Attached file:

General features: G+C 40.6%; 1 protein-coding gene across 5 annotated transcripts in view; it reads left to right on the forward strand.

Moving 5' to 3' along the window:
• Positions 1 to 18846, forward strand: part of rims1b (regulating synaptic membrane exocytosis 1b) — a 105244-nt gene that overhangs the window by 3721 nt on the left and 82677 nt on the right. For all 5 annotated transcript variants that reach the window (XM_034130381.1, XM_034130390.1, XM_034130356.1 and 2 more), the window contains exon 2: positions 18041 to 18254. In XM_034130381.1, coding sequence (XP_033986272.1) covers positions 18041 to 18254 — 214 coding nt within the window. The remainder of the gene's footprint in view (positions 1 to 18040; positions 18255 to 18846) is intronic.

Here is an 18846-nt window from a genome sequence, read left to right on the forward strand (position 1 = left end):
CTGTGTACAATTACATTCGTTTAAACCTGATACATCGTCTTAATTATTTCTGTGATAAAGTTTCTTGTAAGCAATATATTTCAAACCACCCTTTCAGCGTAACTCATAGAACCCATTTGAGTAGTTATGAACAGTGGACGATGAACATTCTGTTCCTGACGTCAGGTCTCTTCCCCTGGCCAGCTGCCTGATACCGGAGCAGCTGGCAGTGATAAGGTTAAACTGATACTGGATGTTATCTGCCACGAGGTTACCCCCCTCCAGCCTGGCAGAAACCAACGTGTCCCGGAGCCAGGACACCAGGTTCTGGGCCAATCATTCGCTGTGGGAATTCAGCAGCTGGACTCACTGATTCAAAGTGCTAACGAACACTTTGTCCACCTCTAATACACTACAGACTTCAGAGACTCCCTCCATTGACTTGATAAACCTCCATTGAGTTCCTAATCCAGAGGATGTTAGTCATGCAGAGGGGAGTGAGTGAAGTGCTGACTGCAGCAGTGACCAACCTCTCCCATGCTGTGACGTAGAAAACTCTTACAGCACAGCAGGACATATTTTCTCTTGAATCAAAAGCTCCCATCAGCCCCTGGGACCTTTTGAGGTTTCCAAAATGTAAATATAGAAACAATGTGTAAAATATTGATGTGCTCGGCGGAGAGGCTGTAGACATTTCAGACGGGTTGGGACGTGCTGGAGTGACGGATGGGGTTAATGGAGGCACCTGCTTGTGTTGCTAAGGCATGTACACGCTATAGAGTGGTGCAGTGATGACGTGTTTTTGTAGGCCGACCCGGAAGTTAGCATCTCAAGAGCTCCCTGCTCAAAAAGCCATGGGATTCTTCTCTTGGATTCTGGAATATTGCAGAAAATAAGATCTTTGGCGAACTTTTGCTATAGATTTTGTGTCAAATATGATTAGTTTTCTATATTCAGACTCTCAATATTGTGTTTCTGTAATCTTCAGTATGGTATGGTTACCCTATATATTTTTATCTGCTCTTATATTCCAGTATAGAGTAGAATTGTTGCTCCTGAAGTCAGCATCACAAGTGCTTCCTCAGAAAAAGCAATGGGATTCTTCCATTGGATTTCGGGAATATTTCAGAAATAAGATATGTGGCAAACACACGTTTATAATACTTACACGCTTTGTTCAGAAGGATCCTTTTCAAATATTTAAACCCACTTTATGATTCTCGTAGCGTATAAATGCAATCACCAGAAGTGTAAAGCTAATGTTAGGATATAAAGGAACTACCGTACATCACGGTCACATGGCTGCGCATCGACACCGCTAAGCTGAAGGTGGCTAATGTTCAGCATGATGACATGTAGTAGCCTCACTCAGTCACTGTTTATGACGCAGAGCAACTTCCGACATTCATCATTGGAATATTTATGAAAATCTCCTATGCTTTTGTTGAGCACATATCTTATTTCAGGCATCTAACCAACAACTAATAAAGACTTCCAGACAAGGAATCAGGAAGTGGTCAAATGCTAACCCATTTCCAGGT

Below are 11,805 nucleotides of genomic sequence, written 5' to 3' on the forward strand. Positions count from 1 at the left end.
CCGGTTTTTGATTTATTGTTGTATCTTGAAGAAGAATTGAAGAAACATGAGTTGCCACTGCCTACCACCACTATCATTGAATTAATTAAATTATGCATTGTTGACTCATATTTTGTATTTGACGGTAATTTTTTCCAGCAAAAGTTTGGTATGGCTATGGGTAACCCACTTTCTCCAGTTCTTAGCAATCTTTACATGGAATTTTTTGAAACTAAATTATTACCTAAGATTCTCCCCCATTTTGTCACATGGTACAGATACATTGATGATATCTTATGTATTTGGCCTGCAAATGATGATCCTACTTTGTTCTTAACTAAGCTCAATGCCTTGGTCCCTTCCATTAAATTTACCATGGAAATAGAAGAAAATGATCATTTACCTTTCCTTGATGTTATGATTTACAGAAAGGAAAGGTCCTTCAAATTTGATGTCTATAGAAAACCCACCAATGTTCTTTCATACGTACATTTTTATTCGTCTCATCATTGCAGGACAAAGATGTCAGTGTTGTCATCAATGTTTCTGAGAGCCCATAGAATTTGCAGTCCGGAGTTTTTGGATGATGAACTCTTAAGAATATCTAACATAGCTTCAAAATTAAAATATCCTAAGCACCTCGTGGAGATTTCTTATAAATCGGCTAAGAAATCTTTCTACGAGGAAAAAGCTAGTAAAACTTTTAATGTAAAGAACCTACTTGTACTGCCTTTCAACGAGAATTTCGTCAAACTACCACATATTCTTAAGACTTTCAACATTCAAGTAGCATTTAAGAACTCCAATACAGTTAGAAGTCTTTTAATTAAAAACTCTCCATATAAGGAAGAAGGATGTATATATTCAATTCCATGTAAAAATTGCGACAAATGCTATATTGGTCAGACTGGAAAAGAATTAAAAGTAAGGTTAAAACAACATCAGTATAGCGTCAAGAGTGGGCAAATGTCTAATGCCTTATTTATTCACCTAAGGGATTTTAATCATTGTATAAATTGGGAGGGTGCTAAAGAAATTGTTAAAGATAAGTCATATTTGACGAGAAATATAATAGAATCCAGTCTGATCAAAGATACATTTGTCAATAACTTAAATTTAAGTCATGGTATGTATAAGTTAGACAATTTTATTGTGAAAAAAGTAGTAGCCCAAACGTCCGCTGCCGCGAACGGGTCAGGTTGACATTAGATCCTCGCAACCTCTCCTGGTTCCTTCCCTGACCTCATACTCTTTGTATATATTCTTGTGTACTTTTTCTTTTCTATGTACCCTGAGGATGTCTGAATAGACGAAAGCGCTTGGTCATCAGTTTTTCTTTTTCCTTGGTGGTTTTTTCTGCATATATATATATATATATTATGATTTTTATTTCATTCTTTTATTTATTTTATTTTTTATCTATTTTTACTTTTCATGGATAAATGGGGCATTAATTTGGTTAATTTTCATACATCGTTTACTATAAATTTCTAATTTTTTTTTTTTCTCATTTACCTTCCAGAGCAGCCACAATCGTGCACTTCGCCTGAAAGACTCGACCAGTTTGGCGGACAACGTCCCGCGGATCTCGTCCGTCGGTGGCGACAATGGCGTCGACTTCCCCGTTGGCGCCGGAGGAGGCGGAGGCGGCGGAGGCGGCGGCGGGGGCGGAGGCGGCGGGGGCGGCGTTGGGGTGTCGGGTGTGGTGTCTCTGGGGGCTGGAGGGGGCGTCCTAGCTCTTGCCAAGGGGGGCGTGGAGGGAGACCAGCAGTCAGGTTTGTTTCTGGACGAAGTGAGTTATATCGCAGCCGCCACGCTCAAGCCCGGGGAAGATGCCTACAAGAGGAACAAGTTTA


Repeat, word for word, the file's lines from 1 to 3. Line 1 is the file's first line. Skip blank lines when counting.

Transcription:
General features: G+C 40.6%; 1 protein-coding gene across 5 annotated transcripts in view; it reads left to right on the forward strand.

Moving 5' to 3' along the window:
• Positions 1 to 18846, forward strand: part of rims1b (regulating synaptic membrane exocytosis 1b) — a 105244-nt gene that overhangs the window by 3721 nt on the left and 82677 nt on the right. For all 5 annotated transcript variants that reach the window (XM_034130381.1, XM_034130390.1, XM_034130356.1 and 2 more), the window contains exon 2: positions 18041 to 18254. In XM_034130381.1, coding sequence (XP_033986272.1) covers positions 18041 to 18254 — 214 coding nt within the window. The remainder of the gene's footprint in view (positions 1 to 18040; positions 18255 to 18846) is intronic.